It will be home to around 3000 residents.

With construction on Park Sydney beginning and the WestConnex project ongoing, the inner west is a hive of activity on the development front.

Erskineville has undergone large changes over the past few years, with house prices increasing by 67.2 per cent in the last 12 months, according to CoreLogic data.

Six reasons why the majority of Australian investors use a property manager

A tenant calling about a blocked toilet at 9pm on a Friday can either be a quick way to ruin a landlord’s weekend, or a minor hiccup that gets solved smoothly.

Property managers have access to tried and tested tradies at reasonable rates.Property managers have access to tried and tested tradies at reasonable rates. Photo: Paul Bradbury

If you’re among the 75 per cent of landlords who use a property manager, they will arrange an emergency plumber to fix the issue without you having to lift a finger.

But if you’re part of the remaining 25 per cent who take a DIY approach, you’re in for an evening of wrangling tenants and tradies and figuring out who foots the bill.

A property manager does more than just advertise for tenants, and these are some of the ways they can make a landlord’s life easier.

Property managers have access to tenancy databases, helping them sort good tenants from bad.Property managers have access to tenancy databases, helping them sort good tenants from bad. Photo: Craig Sillitoe

1. Making maintenance a no-brainer

The above scenario occurs every week in real estate agencies across the country, and a similar scene played out at Gunning Real Estate last week but with a further twist to the tale.

“We found out that the reason for the blockage was that foreign matters had been put down the toilet,” says principal and REIA president Malcolm Gunning. “This then becomes the tenant’s problem and the tenant’s cost.”

Gunning speculates that if you were managing the property yourself, you would likely be in for a one-on-one confrontation with your tenant.

“Instead, your property manager becomes the adjudicator and they can have those difficult conversations,” he says. “They can navigate the expectations of both the landlord and the tenant and apply the lease conditions fairly.”

2. Taking control of tricky conversations

Carolyn Parrella, executive manager for landlord insurance specialist Terri Scheer Insurance, says it’s advantageous to have a buffer between landlords and tenants.

“It means you’ve got someone who’s there to take calls when your hot water service breaks down at 8pm,” she says. “It’s less personal, and keeps you at arm’s length. It’s also a time issue – it can be quite time-consuming to arrange maintenance and inspections. If you want to manage your property well, it makes sense to appoint a manager to do it for you.”

3. Hiring top tradies

Having a relationship with good tradies is also key to smooth and timely repairs.

“We’ve got a group of tradies that have worked with us for many years,” says Gunning. “We know they’re reliable and will do a good job and won’t need to be called back. The property manager is aiming for quality service for a reasonable cost.”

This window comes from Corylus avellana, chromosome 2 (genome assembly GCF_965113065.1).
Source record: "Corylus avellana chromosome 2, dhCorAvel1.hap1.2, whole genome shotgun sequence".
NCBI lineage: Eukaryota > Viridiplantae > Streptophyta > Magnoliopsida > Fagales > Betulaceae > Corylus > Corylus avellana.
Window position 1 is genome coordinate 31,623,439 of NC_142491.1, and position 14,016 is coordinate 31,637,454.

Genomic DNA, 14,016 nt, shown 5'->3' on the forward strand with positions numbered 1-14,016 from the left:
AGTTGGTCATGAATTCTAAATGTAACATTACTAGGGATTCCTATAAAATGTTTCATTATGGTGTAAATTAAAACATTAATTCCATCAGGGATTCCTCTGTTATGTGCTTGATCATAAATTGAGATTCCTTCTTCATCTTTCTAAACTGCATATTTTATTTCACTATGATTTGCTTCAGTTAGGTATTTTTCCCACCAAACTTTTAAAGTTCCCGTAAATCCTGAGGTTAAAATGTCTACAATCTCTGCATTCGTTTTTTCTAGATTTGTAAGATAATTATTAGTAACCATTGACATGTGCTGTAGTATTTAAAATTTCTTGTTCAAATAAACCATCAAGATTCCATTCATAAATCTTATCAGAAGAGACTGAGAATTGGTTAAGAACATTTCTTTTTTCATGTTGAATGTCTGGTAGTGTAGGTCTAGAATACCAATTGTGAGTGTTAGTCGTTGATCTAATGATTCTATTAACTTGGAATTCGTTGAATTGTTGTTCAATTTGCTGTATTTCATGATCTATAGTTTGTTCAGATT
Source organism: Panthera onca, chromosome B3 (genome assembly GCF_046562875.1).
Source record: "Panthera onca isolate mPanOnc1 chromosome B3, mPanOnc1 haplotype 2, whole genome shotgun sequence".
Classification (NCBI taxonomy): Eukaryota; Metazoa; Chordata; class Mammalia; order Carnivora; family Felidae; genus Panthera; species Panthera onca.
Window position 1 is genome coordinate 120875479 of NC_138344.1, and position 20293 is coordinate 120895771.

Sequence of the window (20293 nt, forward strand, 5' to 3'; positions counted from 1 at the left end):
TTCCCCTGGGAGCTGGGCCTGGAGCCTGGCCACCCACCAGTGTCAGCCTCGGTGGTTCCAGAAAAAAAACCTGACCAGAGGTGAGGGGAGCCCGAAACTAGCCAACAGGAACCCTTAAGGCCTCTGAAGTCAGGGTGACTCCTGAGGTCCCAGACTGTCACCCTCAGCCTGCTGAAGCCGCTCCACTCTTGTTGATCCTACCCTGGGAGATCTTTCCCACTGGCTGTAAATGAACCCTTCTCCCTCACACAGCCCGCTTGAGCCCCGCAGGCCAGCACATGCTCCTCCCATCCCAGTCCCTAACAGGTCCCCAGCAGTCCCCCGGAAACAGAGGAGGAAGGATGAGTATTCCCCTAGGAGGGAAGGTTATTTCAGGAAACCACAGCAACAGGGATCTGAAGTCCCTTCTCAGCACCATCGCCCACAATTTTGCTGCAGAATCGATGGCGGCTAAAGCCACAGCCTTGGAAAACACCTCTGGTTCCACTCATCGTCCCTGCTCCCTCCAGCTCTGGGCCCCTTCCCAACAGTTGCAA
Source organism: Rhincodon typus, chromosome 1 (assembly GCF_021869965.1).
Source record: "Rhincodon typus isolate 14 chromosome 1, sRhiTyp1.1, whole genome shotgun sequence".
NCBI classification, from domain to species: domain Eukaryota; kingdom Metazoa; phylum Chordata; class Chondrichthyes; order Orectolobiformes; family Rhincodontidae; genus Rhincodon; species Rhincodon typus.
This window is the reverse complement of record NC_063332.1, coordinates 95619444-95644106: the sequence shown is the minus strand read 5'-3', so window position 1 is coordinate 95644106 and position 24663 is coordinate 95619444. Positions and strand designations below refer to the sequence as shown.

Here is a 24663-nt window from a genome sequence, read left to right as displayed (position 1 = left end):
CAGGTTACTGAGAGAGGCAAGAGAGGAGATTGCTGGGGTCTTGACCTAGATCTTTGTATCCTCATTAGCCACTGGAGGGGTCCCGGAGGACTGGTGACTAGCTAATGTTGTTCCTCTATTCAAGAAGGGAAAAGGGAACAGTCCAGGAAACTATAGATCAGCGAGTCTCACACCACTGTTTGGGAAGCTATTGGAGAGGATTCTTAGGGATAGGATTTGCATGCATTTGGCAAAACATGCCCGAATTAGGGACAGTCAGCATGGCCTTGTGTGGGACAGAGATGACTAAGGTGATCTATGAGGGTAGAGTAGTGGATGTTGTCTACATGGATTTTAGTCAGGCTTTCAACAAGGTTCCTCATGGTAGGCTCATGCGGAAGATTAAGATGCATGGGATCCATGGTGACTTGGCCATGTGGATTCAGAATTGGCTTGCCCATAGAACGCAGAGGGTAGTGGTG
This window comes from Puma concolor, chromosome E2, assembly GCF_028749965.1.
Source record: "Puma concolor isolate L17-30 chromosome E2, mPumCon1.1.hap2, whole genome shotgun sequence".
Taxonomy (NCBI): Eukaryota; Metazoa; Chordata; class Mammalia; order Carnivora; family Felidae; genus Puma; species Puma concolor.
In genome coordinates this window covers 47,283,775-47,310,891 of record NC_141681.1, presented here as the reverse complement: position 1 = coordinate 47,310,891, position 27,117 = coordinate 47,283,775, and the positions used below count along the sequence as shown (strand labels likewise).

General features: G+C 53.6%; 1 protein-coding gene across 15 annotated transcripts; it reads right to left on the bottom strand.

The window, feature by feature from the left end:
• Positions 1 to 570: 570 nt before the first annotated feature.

Instead of paying premium landlord prices, director of Property Alchemy Penelope Valentine says good property managers will always get at least two quotes.

“The policy should be to work with the best professionals, making sure everyone is licensed and insured.”

4. Staying across rights and regulations

Valentine believes it’s a false economy to try and manage your investment property yourself.

“Let’s say your tenant damages your property. If you don’t have the expertise to manage those issues, they can escalate unnecessarily and landlords will find themselves at the tribunal,” she says. “A property manager can save an investor time and money.”

Parrella says a professional manager knows the fine details of the regulations that govern tenancy agreements and are also required to keep up with regulation changes via newsletters, advice bulletins and training.

“The average investor is not going to know the ins and outs of the law,” she says. “It’s better to leave it to someone who is familiar with the processes and understands what’s involved.”

Gunning agrees that navigating the tenancy act when problems arise is where a professional’s skills come to the fore.

5. Choosing choice tenants

Of course, choosing the right tenant in the first place is paramount to setting up the tenancy for success, says Valentine.

“It’s more involved than investors think. You can go on a gut feeling but there’s so much due diligence that needs to go around that.”

Parrella says property managers have access to tenancy databases which allow them to avoid tenants with a bad rental history that might include breaking a lease, failing to pay rent or damaging a property.

They are also likely to keep their own database of prospective tenants for the area they service.

“Each Saturday, if you’ve got a reasonably large portfolio, you’re doing open homes and you’ve got a list of people that come through looking to rent,” says Gunning. “So when you get a new listing you can make a call and lease it quickly – you may not even need to do marketing.”

6. Understanding market movements

Gunning says your property manager is also your barometer for the state of the market.

“They’re exposed to the whole of the market in their district, so they’ve got a pretty clear indication of rates and can advise when rents should hold, go up or go down,” he says.

“In this current market where you’ve got vacancies above 2 per cent, you need a good gauge on what will lease your property. Your property manager can help you set the right rent and show you how to present your property well.”